More and more people are trying their hand at conversational induction. Don’t know what that is? Read up a little bit on the subject then try it for yourself. You’ll be shocked at how well it actually does work. It doesn’t take witchcraft to convince people to do what you want!
Say you want your child to clean his or her room and start helping more with chores around the house. Telling them, screaming at them, or taking away privileges isn’t really going to work. You have to convince them that they want to help out more. How can you do that? By subconsciously introducing encouraging words and phrases into a normal conversation.
It takes a bit of preparation and some practice to get really good at conversational induction. The idea is to keep someone so engrossed in a particular story or conversation that they don’t realize you’re secretly adding words which refer to what you want from the person. The words can basically be introduced into any conversation with any person. However, if it isn’t done correctly, you could clue the person into what you’re doing and, after that, they simply won’t follow your suggestions.
Think of a subject which will interest the person you’ll be talking to. For a child, the conversation might be something about a hobby, a friend or even a fun vacation you once had. Try to make the conversation lively, intriguing or otherwise engrossing, so that the person is paying attention to your every word.
Before starting the story or conversation, practice it. Beforehand, write down words pertaining to the thing you want from the person – in this case, the cleaning of the room or other chores. Words which might pertain to the scenario include “clean”, “good”, “neat”, “tidy”, “helpful” and similar words. Work these types of words – or phrases – into the story, but in a normal way. For example, your story could be about a “good” dog who always “helped” his master. After he had his bath, and was “good” and “clean”, they went for a walk. That day, the dog found a “neat” little package on the side of the road. See where this is going?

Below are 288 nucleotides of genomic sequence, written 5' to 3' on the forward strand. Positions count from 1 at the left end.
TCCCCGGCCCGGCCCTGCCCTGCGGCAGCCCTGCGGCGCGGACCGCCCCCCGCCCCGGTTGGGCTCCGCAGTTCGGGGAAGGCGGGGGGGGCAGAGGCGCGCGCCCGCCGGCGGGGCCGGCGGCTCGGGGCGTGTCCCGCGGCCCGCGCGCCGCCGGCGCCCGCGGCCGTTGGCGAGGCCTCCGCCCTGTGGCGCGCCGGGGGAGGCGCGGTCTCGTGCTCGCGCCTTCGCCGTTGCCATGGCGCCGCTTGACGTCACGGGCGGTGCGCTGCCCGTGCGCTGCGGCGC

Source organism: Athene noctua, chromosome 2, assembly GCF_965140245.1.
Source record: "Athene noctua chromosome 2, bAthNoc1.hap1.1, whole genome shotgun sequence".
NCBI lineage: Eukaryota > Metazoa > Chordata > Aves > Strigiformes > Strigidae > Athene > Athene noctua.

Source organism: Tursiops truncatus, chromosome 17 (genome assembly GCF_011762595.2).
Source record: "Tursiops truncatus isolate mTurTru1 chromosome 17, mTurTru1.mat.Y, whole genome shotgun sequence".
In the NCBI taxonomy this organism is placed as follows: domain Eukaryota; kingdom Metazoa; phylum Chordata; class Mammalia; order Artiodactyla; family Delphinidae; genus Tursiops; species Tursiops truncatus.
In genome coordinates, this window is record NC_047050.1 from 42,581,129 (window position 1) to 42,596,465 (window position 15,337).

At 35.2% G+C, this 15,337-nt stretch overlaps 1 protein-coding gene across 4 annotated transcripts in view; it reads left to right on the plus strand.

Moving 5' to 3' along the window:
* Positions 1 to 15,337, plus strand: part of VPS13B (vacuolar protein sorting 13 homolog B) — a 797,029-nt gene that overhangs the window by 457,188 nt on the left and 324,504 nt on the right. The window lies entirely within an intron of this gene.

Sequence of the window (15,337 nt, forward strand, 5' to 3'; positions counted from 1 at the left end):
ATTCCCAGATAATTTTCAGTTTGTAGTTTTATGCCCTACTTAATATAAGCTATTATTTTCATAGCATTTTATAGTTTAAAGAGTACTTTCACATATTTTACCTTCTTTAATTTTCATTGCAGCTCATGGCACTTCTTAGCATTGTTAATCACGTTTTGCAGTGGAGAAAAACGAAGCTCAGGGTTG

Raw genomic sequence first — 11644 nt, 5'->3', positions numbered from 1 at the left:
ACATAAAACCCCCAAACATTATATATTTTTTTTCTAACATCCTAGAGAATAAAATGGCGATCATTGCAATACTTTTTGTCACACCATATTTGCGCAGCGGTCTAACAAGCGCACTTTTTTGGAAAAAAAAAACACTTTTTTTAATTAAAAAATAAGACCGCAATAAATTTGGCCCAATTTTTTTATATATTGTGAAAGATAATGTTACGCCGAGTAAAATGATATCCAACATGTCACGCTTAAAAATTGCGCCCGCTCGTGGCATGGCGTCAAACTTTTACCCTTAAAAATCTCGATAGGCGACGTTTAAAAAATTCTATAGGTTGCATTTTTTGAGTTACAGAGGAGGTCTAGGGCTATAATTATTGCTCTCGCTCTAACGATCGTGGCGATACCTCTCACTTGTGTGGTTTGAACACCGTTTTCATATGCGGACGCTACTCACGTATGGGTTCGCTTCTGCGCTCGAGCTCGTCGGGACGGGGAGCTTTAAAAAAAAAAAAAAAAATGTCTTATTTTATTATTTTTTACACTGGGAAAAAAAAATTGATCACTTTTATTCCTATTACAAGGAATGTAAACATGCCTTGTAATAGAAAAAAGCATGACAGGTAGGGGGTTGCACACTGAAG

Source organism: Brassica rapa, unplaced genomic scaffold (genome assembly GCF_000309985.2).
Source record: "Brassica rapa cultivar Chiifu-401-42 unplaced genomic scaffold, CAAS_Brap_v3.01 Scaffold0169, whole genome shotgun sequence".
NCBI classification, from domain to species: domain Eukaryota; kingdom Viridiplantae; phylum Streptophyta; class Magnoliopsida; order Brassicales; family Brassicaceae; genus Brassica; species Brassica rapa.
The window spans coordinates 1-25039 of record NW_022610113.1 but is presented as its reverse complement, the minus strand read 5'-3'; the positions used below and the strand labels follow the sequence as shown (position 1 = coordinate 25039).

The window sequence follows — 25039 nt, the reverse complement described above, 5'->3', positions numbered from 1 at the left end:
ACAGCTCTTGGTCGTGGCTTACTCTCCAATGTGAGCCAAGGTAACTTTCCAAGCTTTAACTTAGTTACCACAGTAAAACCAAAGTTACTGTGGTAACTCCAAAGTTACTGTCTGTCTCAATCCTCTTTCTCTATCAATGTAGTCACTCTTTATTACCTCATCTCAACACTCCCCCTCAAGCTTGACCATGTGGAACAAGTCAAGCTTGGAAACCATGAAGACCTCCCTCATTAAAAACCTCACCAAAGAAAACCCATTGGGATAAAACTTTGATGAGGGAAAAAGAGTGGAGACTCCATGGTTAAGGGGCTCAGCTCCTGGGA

It’s not enough to just work in suggestive words when trying to convince others to do what you want. The commands must be short, blend well into the story, and the words should not be particularly repetitive during the narrative. You also need to “mark” each command. Some examples of marking include speaking a bit louder when you say the command word(s), turning your head in a different direction when you say them, leaning forward and looking into the person’s eyes when saying a particular word or phrase, or taking a tiny pause before and after each command. You can also combine markings by using any or all of the above.
It’s helpful to write out the entire narrative and practice it when you’re first learning how to convince people to do things you want. Later, you’ll get better at it and will naturally be able to work suggestions into a conversation. Never use the suggestions to do harm, though – that’s immoral and wrong on more than one level. Also, it’s good to note that, no matter what tactics you try, people won’t do what they don’t believe in – what they feel is morally wrong or against their conscious or religious beliefs.
Source: Milton Model